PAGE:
Poorly Placed Lighting Is One Of The Biggest Mistakes You Can Make In A Small Living Room

There are plenty of design tricks and hacks to make a small living room seem larger. From where you place your furniture to the colors you use, you can transform how a compact space looks and feels. But one aspect many homeowners seem to overlook is lighting design, and that would be a mistake. Having the right lighting and fixtures is a key element for any room, and a small living room especially can benefit from proper placement.

This said, it isn't as simple as grabbing a lamp and placing it on a side table. You have to approach lighting strategically. That often means evaluating how you use your living room and identifying the activities that happen there. A living room that's a little more formal, used for conversation or reading, will be designed much differently than one that's the entertainment hub for the whole family. Further, with a small living room, you're working with a limited space, which means finding the right place for your lighting becomes that much more important.

The right fixtures and location

Lighting isn't only a functional aspect of design. Yes, it illuminates your home and provides light to complete tasks, but designers will stress how essential lighting is for a well-executed and balanced interior design. What fixtures you have and where you place them will make all the difference, especially in a small living room.

In a living room, you should have three layers of lighting: ambient (or general lighting), accent (which highlights details in a space), and task (which illuminates a specific area). Each of these types of lighting serves a different purpose, and their placement in a small living room will prove key to maximizing the space's potential. On the flip side, poorly placed lighting can end up throwing off your entire design scheme.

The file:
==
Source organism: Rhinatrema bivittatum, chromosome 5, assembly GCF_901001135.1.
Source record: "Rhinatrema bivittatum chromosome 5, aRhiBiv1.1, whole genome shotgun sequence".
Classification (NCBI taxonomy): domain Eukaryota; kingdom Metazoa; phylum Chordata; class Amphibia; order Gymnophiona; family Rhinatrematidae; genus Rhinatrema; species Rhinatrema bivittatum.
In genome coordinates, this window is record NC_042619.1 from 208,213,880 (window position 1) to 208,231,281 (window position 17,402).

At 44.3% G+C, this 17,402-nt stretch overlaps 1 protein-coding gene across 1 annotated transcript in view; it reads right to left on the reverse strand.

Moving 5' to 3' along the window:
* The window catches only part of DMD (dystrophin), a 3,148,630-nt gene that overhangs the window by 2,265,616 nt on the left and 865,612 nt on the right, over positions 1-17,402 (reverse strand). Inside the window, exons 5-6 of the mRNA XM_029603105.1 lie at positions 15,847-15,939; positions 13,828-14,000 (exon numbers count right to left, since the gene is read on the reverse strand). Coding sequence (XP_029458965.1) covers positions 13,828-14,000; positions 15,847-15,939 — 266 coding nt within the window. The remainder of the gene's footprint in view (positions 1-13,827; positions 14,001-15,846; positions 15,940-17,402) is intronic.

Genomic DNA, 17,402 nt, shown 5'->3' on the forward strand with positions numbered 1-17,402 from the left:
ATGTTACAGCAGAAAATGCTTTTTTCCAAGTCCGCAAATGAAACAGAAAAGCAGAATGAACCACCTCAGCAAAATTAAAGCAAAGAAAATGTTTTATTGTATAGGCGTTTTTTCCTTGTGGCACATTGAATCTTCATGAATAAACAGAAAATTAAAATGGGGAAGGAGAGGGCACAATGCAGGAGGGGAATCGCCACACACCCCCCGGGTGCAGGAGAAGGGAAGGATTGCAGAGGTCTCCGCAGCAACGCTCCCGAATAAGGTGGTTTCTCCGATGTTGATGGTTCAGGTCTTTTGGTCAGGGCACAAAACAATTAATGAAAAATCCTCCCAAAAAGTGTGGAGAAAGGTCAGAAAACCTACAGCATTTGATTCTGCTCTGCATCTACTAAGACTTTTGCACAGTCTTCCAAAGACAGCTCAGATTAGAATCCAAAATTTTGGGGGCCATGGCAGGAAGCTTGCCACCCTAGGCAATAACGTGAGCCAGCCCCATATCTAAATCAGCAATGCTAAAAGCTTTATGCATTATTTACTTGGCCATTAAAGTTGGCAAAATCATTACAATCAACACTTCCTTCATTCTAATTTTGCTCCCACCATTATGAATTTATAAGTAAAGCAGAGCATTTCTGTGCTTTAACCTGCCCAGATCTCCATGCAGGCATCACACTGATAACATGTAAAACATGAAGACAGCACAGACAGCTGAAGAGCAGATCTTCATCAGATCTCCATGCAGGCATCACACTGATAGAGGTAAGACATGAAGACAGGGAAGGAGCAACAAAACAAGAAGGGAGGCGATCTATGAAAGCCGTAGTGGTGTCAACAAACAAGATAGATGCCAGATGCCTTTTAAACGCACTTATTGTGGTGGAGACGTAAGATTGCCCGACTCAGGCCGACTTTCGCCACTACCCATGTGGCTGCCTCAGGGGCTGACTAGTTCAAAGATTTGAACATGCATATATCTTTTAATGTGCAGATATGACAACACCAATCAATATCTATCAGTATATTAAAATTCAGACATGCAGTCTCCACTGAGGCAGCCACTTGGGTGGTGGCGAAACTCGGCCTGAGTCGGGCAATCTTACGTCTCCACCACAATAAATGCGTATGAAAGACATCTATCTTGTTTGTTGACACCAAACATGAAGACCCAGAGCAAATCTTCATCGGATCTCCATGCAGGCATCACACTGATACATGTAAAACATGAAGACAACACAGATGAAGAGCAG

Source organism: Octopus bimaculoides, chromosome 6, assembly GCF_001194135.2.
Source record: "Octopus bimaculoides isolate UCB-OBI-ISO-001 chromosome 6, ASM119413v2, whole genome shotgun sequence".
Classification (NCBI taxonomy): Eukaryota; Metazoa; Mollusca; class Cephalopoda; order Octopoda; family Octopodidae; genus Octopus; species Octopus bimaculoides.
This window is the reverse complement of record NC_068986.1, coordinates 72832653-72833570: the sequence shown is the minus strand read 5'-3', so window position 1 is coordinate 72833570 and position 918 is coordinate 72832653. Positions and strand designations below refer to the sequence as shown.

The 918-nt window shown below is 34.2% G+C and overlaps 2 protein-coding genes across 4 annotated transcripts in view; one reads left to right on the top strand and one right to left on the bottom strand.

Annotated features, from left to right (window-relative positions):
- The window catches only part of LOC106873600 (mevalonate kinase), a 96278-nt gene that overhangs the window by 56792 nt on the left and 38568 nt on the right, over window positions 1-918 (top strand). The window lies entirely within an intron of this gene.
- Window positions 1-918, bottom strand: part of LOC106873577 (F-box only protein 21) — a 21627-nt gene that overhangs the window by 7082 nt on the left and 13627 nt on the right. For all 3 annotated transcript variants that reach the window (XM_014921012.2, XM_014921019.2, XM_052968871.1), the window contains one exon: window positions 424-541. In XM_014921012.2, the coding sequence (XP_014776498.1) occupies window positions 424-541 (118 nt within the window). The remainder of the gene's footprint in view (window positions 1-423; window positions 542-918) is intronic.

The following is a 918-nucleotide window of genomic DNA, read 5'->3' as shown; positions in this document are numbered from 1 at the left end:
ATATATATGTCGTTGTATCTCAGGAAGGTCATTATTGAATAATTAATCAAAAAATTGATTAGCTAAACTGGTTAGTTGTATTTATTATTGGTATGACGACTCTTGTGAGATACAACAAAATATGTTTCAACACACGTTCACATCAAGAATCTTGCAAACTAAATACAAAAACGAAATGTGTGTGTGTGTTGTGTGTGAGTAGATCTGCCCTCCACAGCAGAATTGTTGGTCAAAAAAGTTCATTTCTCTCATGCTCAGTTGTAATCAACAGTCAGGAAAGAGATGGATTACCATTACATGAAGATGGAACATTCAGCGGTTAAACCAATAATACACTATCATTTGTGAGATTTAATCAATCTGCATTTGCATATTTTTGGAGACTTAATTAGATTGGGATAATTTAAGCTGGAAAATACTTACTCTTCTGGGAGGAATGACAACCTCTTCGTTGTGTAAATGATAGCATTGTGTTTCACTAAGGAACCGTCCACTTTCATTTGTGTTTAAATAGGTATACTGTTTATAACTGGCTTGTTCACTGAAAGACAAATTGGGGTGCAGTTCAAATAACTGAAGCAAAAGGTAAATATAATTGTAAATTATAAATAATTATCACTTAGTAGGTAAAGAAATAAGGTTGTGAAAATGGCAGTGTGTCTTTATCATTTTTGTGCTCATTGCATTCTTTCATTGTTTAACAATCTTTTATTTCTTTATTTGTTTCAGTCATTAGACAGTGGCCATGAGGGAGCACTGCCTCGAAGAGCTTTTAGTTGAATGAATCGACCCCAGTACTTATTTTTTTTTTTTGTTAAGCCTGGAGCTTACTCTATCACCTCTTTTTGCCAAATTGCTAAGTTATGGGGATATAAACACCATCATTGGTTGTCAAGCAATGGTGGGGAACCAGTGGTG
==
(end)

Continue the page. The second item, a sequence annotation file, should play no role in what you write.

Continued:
The three layers of lighting should work together. Ambient lighting, for example, should illuminate the entire room, and given the size of a small living room, a single overhead fixture placed in the front or center of the room should provide this. Think pendant lighting, ceiling fans, and chandeliers. For accent lighting, recessed lighting, sconces, and track lighting are good options. These can be placed in areas of a small living room where you want a bit of extra light, such as to spotlight artwork or photos.

Floor and table lamps, meanwhile, are great examples of task lighting, but where should they go? In a smaller space, you'll want to place these near seating areas like sofas and side chairs. They won't take up a lot of space but will provide the targeted lighting you need for tasks like reading or working on a computer.

Take note of natural light

Beyond lighting from your fixtures, natural light and the way it hits your room are important as well. Take a look at how sunlight comes through the windows, what it illuminates, and how it affects the colors in your design. All of this should influence the placement of your furniture and fixtures. The more natural light you have, the larger your room can feel, so it would be a mistake to block out any natural light sources in a small living room space.

When it comes to choosing a lampshade, you'll also want to keep the color in mind if your living room space is limited. Darker colors will block more light from the fixture, resulting in a moody, cozy, and smaller-feeling living room. Conversely, lighter lampshades will allow more light to shine through and brighten the entire room, which can make a room appear larger than it is.

Of course, you don't have to have the same color for every light fixture. While overhead lighting may benefit from a lighter color lampshade to better brighten the entire space, accent or task lighting could have darker shades to lean into the cozy effect.